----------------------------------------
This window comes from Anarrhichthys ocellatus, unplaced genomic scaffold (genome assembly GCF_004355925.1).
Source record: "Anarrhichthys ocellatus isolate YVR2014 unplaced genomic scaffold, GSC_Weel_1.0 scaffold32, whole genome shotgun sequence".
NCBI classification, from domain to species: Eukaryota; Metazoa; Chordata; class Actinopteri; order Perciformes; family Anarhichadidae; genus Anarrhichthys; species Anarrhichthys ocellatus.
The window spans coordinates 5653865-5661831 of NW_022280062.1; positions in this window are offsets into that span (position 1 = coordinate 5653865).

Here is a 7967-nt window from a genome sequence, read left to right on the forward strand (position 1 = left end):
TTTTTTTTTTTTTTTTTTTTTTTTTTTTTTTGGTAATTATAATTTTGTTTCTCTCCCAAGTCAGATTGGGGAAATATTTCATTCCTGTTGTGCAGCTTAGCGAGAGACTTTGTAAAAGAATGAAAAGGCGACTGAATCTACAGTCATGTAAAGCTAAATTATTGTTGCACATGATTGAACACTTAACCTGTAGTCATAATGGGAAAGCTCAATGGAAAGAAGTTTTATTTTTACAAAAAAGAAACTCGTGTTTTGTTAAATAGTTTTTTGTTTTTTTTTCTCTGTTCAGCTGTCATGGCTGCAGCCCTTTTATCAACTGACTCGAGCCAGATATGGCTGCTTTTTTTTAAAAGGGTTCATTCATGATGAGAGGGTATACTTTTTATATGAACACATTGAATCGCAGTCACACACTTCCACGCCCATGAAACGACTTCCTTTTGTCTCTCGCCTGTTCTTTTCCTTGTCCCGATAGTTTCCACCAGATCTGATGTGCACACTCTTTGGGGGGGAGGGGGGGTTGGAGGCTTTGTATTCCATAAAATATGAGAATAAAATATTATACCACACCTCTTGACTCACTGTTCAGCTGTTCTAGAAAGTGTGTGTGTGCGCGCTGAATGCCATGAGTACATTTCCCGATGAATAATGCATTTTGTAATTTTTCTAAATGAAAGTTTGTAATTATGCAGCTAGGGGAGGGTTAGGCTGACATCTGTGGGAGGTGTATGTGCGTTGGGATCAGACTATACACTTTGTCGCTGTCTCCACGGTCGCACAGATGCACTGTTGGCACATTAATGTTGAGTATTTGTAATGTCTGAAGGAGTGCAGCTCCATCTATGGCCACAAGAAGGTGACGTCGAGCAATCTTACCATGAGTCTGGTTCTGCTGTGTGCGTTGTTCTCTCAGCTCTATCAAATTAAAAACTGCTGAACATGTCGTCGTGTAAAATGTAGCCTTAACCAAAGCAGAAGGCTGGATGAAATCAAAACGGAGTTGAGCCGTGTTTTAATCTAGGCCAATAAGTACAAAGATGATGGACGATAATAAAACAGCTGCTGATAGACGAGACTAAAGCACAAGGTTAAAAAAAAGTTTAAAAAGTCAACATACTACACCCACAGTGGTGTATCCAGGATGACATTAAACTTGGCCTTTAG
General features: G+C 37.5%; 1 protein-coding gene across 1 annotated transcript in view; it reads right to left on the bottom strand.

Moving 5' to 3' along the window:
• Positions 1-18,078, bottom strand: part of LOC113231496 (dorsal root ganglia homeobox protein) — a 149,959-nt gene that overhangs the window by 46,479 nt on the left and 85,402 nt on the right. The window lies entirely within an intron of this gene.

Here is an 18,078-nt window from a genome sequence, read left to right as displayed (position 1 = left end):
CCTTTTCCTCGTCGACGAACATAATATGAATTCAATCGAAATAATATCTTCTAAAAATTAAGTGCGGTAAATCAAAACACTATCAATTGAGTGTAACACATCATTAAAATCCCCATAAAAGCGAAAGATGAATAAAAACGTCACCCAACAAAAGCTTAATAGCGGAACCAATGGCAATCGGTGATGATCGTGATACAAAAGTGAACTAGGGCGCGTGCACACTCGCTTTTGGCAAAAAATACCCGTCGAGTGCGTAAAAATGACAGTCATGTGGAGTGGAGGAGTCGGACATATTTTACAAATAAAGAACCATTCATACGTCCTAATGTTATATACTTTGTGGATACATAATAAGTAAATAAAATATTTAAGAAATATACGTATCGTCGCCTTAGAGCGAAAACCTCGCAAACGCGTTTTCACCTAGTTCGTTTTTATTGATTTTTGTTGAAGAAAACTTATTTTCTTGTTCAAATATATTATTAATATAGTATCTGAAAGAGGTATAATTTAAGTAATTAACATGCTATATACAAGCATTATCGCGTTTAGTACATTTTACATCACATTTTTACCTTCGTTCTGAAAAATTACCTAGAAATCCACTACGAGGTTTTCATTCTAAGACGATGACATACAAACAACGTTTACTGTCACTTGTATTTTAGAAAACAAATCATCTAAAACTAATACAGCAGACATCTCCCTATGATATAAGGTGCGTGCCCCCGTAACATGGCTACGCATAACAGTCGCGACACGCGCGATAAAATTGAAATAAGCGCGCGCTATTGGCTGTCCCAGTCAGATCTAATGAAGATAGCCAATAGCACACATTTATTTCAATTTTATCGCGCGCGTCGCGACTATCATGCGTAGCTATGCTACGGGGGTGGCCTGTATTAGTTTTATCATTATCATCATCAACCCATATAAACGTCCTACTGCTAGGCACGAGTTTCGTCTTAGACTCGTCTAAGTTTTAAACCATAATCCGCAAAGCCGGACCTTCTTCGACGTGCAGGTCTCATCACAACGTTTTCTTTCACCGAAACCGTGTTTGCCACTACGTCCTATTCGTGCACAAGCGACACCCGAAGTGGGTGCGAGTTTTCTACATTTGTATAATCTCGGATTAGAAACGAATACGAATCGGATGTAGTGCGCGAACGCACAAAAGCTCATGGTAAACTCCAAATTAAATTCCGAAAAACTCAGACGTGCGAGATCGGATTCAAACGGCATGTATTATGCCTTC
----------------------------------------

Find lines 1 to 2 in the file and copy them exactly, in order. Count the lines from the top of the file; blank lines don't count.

This window comes from Anarrhichthys ocellatus, unplaced genomic scaffold (genome assembly GCF_004355925.1).
Source record: "Anarrhichthys ocellatus isolate YVR2014 unplaced genomic scaffold, GSC_Weel_1.0 scaffold32, whole genome shotgun sequence".